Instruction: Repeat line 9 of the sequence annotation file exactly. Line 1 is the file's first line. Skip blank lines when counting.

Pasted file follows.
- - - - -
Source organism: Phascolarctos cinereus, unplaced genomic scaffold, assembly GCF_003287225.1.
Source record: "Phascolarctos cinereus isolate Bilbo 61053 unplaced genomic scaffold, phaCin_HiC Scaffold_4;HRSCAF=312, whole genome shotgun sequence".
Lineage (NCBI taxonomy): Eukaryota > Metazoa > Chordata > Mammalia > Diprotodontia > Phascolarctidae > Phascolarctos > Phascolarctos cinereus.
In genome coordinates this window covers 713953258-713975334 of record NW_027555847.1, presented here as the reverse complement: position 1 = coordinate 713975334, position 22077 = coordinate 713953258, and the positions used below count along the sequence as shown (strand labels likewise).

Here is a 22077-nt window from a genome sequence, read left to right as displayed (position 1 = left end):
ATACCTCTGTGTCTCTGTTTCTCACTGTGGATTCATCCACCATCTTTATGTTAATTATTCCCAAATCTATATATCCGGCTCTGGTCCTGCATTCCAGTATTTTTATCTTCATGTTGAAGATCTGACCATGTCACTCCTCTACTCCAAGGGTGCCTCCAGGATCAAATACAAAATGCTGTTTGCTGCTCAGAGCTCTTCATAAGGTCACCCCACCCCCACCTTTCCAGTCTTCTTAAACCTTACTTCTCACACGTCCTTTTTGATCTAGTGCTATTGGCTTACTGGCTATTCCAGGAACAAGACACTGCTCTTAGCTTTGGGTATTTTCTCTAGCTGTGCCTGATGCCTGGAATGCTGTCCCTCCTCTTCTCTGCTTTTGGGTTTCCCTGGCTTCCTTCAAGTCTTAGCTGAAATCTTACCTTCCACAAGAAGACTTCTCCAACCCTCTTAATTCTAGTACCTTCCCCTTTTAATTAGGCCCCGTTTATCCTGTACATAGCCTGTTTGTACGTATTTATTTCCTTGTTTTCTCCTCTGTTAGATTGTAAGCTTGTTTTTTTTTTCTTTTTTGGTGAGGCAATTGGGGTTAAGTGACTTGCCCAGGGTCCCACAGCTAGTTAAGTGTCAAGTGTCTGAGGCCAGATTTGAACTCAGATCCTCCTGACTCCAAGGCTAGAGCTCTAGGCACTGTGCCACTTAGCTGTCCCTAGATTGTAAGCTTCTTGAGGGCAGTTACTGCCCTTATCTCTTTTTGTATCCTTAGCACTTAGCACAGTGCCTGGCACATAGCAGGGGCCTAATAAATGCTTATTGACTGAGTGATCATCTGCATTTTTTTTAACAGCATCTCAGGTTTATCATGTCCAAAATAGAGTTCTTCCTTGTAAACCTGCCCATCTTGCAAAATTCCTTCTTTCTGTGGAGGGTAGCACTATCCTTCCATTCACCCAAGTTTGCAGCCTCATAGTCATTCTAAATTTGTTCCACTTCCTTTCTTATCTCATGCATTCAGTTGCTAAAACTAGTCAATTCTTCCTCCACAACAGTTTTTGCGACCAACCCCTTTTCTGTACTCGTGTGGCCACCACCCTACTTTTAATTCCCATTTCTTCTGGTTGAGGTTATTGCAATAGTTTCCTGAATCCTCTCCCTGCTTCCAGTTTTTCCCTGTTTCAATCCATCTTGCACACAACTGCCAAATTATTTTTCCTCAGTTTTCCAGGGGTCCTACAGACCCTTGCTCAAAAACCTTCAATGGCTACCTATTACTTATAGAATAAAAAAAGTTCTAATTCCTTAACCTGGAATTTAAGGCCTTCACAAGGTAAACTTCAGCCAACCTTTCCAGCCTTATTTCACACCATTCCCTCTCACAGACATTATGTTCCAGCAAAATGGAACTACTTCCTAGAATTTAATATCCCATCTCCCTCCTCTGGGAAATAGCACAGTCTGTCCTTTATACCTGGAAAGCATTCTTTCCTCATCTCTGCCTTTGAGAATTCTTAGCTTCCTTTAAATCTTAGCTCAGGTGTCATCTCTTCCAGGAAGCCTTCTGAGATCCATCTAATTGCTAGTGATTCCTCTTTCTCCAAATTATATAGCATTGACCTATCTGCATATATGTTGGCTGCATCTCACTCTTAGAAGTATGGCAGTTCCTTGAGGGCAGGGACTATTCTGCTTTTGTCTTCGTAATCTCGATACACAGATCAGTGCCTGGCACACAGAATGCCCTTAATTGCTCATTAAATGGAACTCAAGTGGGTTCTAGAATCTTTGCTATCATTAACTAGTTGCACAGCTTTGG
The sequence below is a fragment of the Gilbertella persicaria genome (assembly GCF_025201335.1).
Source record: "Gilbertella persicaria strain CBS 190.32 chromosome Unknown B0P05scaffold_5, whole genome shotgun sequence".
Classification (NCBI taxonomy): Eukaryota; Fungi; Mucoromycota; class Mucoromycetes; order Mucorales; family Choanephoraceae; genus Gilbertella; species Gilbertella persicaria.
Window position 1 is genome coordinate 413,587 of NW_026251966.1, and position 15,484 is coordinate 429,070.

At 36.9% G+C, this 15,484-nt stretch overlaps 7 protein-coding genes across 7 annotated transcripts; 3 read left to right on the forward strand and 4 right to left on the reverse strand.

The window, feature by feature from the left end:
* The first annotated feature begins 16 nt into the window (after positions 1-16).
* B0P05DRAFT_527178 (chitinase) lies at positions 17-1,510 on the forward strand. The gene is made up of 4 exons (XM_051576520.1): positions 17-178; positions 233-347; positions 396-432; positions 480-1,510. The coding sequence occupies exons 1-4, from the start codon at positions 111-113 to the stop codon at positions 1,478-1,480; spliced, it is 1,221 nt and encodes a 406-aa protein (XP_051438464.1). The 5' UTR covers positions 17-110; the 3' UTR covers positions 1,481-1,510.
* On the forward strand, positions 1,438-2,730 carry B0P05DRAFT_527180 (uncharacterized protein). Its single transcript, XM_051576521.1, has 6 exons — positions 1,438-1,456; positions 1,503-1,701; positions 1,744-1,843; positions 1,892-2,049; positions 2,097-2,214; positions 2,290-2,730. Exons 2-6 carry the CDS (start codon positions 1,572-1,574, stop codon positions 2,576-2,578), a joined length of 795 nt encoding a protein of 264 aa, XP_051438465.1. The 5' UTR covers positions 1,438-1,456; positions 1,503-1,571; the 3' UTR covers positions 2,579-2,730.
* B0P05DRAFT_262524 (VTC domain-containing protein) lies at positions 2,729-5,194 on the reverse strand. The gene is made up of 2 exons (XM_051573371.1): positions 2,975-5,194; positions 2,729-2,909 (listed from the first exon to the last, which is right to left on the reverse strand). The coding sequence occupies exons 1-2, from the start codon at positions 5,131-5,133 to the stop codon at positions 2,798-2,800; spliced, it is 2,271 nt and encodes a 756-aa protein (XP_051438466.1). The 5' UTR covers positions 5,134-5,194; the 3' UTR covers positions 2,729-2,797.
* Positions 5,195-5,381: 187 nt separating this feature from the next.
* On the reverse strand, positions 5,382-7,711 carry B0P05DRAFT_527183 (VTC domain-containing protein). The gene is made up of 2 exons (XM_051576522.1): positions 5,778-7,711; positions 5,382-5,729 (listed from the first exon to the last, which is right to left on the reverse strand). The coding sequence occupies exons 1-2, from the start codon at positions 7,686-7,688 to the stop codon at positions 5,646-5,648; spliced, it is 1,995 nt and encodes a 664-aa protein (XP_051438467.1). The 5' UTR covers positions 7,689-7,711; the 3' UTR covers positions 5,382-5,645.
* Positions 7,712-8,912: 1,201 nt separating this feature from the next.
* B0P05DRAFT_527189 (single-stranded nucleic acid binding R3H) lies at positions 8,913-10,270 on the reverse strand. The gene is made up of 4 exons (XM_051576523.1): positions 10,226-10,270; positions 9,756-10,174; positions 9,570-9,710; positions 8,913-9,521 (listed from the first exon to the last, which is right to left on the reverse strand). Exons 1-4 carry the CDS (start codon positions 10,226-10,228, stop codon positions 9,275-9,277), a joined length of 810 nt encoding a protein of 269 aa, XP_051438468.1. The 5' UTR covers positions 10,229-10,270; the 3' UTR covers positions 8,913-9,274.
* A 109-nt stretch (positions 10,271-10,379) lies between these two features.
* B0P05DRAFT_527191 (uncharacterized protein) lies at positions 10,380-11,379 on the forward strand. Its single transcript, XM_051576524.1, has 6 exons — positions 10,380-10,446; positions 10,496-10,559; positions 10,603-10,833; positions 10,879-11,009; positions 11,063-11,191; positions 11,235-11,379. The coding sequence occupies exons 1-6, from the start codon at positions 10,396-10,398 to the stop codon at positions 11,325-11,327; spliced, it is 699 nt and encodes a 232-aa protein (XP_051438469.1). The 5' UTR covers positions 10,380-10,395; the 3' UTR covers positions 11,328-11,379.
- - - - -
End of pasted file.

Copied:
Classification (NCBI taxonomy): Eukaryota; Fungi; Mucoromycota; class Mucoromycetes; order Mucorales; family Choanephoraceae; genus Gilbertella; species Gilbertella persicaria.